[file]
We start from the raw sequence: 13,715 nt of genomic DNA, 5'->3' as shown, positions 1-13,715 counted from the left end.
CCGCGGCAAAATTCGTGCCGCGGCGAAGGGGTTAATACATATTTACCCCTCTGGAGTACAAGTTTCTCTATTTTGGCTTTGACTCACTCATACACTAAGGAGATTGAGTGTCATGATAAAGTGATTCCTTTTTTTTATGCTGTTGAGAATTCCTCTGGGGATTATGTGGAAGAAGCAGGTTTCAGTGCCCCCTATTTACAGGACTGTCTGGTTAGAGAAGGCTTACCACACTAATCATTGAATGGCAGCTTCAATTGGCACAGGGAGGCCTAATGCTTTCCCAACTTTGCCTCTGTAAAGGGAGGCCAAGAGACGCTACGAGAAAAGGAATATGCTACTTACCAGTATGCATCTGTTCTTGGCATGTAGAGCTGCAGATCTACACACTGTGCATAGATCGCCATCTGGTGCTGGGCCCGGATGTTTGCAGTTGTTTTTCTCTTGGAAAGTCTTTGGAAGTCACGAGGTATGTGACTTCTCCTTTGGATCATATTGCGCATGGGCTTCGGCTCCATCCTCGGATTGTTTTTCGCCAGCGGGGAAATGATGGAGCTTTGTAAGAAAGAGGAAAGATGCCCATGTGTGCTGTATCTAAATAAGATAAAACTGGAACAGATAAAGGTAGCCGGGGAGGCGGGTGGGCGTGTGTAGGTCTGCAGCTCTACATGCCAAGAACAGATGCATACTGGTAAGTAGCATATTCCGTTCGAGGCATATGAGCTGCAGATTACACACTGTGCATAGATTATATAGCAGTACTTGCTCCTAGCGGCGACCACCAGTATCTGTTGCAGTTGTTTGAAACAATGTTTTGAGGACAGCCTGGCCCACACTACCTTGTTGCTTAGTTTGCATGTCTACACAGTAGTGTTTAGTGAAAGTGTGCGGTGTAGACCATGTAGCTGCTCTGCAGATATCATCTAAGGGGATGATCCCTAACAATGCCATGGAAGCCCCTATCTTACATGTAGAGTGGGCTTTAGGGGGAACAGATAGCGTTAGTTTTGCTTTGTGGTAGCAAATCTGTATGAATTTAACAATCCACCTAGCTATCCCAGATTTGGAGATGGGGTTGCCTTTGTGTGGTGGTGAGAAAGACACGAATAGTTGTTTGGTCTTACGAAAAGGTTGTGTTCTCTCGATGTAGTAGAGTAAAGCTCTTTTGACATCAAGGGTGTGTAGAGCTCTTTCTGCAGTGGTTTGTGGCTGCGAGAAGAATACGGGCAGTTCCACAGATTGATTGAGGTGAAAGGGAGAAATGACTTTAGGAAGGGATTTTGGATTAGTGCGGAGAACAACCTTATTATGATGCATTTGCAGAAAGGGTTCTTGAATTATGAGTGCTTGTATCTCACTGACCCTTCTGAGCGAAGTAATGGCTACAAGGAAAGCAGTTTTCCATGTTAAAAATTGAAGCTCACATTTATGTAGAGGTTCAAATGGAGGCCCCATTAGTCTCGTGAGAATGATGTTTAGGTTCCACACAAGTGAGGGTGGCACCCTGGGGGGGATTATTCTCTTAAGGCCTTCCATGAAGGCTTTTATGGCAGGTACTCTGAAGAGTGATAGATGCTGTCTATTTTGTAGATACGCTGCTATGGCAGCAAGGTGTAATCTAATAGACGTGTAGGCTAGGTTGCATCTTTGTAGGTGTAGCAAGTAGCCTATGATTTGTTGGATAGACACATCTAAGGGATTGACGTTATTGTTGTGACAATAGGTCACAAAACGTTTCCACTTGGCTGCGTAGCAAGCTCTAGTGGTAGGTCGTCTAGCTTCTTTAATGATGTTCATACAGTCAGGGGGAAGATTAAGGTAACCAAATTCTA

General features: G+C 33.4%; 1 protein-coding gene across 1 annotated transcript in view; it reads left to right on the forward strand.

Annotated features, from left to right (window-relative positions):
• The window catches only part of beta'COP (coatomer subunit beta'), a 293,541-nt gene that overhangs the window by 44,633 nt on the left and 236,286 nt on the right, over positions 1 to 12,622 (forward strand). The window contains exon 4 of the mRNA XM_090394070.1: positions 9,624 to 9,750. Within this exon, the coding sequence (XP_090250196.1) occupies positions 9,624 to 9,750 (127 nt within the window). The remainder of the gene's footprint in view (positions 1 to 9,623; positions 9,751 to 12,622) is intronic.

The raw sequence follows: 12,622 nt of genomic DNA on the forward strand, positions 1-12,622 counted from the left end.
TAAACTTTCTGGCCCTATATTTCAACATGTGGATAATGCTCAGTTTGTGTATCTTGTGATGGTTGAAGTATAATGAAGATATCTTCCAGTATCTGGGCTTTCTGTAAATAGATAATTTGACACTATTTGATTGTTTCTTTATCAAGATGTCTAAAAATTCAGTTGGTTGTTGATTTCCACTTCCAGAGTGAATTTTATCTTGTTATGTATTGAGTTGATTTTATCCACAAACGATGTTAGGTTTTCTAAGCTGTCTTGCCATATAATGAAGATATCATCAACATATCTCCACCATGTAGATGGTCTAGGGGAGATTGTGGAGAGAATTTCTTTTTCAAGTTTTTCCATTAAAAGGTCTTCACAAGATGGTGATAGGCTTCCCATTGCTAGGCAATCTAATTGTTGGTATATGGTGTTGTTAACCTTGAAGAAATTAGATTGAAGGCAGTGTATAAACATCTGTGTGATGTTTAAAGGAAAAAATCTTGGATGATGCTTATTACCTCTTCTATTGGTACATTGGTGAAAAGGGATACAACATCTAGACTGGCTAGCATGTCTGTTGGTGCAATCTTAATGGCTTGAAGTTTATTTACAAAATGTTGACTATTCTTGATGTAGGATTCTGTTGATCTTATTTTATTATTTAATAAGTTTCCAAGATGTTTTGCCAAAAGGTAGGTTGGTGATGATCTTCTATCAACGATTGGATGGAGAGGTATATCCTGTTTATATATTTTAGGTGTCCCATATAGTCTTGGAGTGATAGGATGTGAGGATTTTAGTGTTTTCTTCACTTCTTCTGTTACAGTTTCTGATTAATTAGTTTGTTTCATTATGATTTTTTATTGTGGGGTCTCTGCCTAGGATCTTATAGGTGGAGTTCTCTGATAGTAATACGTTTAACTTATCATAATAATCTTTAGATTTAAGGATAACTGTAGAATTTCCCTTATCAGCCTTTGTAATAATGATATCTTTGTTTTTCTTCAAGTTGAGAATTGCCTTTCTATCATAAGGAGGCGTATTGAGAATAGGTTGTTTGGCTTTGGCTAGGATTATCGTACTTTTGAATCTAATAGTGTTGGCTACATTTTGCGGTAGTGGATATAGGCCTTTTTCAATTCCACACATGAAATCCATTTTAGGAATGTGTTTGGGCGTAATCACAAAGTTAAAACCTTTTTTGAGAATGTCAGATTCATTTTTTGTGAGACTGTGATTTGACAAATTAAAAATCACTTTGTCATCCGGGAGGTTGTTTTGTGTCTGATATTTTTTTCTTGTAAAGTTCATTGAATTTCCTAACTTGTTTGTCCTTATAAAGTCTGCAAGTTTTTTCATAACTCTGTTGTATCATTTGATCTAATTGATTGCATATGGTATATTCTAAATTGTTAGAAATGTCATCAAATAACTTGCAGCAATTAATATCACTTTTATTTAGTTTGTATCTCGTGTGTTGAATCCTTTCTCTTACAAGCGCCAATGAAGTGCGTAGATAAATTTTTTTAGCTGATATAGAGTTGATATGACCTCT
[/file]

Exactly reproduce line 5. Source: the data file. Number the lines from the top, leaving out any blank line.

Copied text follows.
• The window catches only part of beta'COP (coatomer subunit beta'), a 293,541-nt gene that overhangs the window by 44,633 nt on the left and 236,286 nt on the right, over positions 1 to 12,622 (forward strand). The window contains exon 4 of the mRNA XM_090394070.1: positions 9,624 to 9,750. Within this exon, the coding sequence (XP_090250196.1) occupies positions 9,624 to 9,750 (127 nt within the window). The remainder of the gene's footprint in view (positions 1 to 9,623; positions 9,751 to 12,622) is intronic.